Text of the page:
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Bart Sibrel on Coast To Coast AM last night: Wow! Just... Wow!

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posted on Mar, 26 2009 @ 07:30 PM
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reply to post by GoldenFleece
 


Was the photo in Mexico taken with a full moon?

Here's a photo of the moon. Even though the moon is overexposed there are still no stars visible. Notice the lights on the horizon though. Boats? An island? Whatever they are they are brighter than the stars.


Here's a properly exposed photo. No stars.



The Moon is much brighter than the stars and, because of its clouds, the Earth is brighter than the Moon. The only way the stars would appear in a photo of Earth is if the Earth were extremely overexposed.

[edit on 3/26/2009 by Phage]




posted on Mar, 26 2009 @ 07:30 PM
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Originally posted by Zaphod58
reply to post by GoldenFleece
 


It's NOT "total darkness". It might be outside the capsule, but there are still light sources inside the capsule that can block the stars out. I can take a picture out my window of the night sky, and not get any stars in it, because of internal light sources. If the capsule had been totally blacked out then I MIGHT expect to see stars, but there was still too much light to see stars.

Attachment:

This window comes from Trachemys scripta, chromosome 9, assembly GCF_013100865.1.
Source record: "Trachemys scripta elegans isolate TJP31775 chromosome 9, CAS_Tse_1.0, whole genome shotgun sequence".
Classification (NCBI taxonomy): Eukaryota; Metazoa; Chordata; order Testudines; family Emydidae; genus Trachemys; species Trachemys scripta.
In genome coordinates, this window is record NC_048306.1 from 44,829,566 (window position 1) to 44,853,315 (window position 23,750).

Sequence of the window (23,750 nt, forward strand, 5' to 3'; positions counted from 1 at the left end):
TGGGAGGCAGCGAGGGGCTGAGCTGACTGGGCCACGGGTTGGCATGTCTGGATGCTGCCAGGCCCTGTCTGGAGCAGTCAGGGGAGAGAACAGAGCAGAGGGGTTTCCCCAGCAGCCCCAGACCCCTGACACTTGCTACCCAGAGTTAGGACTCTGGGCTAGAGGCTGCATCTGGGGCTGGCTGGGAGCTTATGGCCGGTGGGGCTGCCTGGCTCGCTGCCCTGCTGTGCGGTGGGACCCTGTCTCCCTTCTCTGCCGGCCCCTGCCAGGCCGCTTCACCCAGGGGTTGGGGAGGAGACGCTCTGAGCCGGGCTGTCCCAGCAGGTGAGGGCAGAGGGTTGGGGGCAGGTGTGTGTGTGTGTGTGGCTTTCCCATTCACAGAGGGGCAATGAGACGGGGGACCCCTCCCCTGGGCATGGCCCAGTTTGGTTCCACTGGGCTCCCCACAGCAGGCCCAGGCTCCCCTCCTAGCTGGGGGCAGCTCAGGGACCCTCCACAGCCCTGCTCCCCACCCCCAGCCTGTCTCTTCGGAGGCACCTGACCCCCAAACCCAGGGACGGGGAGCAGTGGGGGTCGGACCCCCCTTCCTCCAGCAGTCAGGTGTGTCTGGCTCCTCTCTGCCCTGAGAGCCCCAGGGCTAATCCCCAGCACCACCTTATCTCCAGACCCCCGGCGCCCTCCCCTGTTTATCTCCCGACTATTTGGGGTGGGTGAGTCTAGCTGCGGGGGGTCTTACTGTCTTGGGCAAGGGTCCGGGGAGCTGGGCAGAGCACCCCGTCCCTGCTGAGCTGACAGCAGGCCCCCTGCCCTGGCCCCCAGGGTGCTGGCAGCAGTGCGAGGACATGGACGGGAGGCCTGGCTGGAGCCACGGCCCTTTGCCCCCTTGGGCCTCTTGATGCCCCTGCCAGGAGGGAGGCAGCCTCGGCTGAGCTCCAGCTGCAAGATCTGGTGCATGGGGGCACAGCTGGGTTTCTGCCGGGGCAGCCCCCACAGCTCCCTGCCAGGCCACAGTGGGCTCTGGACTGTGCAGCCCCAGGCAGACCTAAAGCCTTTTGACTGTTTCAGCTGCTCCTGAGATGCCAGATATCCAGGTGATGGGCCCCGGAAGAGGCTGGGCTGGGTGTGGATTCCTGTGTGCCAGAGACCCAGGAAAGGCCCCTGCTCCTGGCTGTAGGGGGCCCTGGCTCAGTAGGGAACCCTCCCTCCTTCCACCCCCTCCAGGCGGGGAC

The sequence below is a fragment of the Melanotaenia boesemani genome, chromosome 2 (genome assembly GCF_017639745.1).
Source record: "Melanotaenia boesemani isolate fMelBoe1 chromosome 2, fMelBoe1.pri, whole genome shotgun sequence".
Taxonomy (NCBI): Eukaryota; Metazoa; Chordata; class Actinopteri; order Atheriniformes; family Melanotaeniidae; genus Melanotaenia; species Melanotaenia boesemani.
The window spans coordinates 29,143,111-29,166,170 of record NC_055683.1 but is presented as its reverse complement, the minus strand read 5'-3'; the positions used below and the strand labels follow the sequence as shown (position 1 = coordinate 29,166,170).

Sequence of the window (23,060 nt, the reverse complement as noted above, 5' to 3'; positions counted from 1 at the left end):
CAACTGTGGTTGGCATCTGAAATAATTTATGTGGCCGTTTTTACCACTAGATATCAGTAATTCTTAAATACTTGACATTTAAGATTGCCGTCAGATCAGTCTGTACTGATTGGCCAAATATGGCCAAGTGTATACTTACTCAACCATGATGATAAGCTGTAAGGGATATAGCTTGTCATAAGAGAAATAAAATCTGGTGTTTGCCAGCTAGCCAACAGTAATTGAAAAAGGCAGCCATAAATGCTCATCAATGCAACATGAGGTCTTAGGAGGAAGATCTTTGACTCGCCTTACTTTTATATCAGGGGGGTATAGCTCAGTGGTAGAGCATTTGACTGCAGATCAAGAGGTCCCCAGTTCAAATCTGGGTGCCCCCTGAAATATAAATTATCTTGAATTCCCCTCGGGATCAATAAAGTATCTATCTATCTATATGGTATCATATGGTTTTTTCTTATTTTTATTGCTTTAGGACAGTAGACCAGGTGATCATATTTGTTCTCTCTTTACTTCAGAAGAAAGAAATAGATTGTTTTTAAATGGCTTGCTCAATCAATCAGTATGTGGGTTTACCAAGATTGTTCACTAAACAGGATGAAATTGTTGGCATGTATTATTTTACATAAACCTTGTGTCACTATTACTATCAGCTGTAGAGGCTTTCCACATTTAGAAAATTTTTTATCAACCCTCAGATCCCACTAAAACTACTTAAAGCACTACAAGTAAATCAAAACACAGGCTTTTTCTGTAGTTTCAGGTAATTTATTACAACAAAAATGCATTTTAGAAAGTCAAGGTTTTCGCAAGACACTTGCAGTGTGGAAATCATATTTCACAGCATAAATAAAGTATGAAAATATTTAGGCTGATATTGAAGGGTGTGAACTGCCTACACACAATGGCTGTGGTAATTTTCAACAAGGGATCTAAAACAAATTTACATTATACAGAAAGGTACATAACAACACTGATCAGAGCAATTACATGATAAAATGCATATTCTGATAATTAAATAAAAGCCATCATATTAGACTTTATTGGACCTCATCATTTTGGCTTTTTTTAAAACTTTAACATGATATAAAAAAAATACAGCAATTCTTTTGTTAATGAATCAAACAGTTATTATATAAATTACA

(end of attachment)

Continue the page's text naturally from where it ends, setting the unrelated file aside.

The question then arises, why did the astroNOTs no CARE enough to turn out the lights so they could at least take a gander at the heavens they were supposedly travelling through? Couldn't one hold the other so he could stretch his head up to take a look once on the moon? These excuses are so incredibly lame as to make the astroNOTs appear to be helpless idiots with no interest in their surroundings and no ingenuity to figure out a way to check out the scenery they were travelling through, scenery that no man had ever witnessed before.

Imagine if the early explorers had spent their whole time looking at the ground and never looked around or up to see what they could see.

The reason they didn't look to see anything is becausea they were never there. If they had been there they would have been looking, not at moon rocks so much but at the whole scenario. And they would have been awestruck and would have conveyed that. And they would be writing books and sharing their experience.

But they had no experience to share, saw nothing, and did nothing.

They were pawns used by the Illuminati to promote the belief that interplanetary travel is possible so the Satanists can pull out their genetically modified monster creatures they create in their underground laboratories and convince us these are "aliens" -- and that we of course must submit to their great wisdom, being so wise as to be able to build the kind of spaceships and share the kind of technology they will dump on us all at once, so smart and advanced past what we are, that we must unite under their guidance. The One World Government, the big delusion the Bible talks about.